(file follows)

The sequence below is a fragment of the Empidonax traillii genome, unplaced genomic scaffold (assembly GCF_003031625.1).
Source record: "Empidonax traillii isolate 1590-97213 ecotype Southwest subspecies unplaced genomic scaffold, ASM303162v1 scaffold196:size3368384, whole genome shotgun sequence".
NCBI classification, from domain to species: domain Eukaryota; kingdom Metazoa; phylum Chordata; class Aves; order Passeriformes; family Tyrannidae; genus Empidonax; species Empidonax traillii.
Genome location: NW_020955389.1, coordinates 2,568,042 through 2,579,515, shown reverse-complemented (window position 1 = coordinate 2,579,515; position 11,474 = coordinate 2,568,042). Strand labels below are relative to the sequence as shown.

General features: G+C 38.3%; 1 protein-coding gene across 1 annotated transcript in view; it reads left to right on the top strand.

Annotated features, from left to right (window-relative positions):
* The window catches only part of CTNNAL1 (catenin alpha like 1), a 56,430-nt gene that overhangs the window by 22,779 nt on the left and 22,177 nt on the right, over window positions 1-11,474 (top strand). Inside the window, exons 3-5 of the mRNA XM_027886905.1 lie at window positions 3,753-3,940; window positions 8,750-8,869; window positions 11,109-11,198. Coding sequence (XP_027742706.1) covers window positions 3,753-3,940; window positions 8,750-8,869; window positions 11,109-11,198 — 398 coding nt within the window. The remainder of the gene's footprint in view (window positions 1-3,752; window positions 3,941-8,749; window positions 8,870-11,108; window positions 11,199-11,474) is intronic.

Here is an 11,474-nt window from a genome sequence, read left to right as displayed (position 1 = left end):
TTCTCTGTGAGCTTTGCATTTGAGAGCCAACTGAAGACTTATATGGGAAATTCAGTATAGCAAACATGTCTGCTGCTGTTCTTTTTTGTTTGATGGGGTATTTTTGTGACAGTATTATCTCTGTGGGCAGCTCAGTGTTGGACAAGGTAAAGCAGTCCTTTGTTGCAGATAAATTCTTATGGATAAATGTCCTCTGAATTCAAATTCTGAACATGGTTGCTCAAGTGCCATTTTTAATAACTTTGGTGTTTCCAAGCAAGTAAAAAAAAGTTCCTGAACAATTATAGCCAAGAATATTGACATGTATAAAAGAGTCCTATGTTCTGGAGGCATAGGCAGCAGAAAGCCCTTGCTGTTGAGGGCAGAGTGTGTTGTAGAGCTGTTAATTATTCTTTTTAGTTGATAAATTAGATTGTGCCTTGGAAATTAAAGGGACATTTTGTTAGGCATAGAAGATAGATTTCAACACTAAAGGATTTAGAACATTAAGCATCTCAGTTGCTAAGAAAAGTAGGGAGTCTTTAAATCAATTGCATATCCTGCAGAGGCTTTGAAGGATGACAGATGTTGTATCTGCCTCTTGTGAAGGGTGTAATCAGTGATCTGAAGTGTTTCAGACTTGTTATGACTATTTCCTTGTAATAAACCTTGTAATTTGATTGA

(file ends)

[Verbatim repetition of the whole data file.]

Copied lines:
The sequence below is a fragment of the Empidonax traillii genome, unplaced genomic scaffold (assembly GCF_003031625.1).
Source record: "Empidonax traillii isolate 1590-97213 ecotype Southwest subspecies unplaced genomic scaffold, ASM303162v1 scaffold196:size3368384, whole genome shotgun sequence".
NCBI classification, from domain to species: domain Eukaryota; kingdom Metazoa; phylum Chordata; class Aves; order Passeriformes; family Tyrannidae; genus Empidonax; species Empidonax traillii.
Genome location: NW_020955389.1, coordinates 2,568,042 through 2,579,515, shown reverse-complemented (window position 1 = coordinate 2,579,515; position 11,474 = coordinate 2,568,042). Strand labels below are relative to the sequence as shown.

General features: G+C 38.3%; 1 protein-coding gene across 1 annotated transcript in view; it reads left to right on the top strand.

Annotated features, from left to right (window-relative positions):
* The window catches only part of CTNNAL1 (catenin alpha like 1), a 56,430-nt gene that overhangs the window by 22,779 nt on the left and 22,177 nt on the right, over window positions 1-11,474 (top strand). Inside the window, exons 3-5 of the mRNA XM_027886905.1 lie at window positions 3,753-3,940; window positions 8,750-8,869; window positions 11,109-11,198. Coding sequence (XP_027742706.1) covers window positions 3,753-3,940; window positions 8,750-8,869; window positions 11,109-11,198 — 398 coding nt within the window. The remainder of the gene's footprint in view (window positions 1-3,752; window positions 3,941-8,749; window positions 8,870-11,108; window positions 11,199-11,474) is intronic.

Here is an 11,474-nt window from a genome sequence, read left to right as displayed (position 1 = left end):
TTCTCTGTGAGCTTTGCATTTGAGAGCCAACTGAAGACTTATATGGGAAATTCAGTATAGCAAACATGTCTGCTGCTGTTCTTTTTTGTTTGATGGGGTATTTTTGTGACAGTATTATCTCTGTGGGCAGCTCAGTGTTGGACAAGGTAAAGCAGTCCTTTGTTGCAGATAAATTCTTATGGATAAATGTCCTCTGAATTCAAATTCTGAACATGGTTGCTCAAGTGCCATTTTTAATAACTTTGGTGTTTCCAAGCAAGTAAAAAAAAGTTCCTGAACAATTATAGCCAAGAATATTGACATGTATAAAAGAGTCCTATGTTCTGGAGGCATAGGCAGCAGAAAGCCCTTGCTGTTGAGGGCAGAGTGTGTTGTAGAGCTGTTAATTATTCTTTTTAGTTGATAAATTAGATTGTGCCTTGGAAATTAAAGGGACATTTTGTTAGGCATAGAAGATAGATTTCAACACTAAAGGATTTAGAACATTAAGCATCTCAGTTGCTAAGAAAAGTAGGGAGTCTTTAAATCAATTGCATATCCTGCAGAGGCTTTGAAGGATGACAGATGTTGTATCTGCCTCTTGTGAAGGGTGTAATCAGTGATCTGAAGTGTTTCAGACTTGTTATGACTATTTCCTTGTAATAAACCTTGTAATTTGATTGA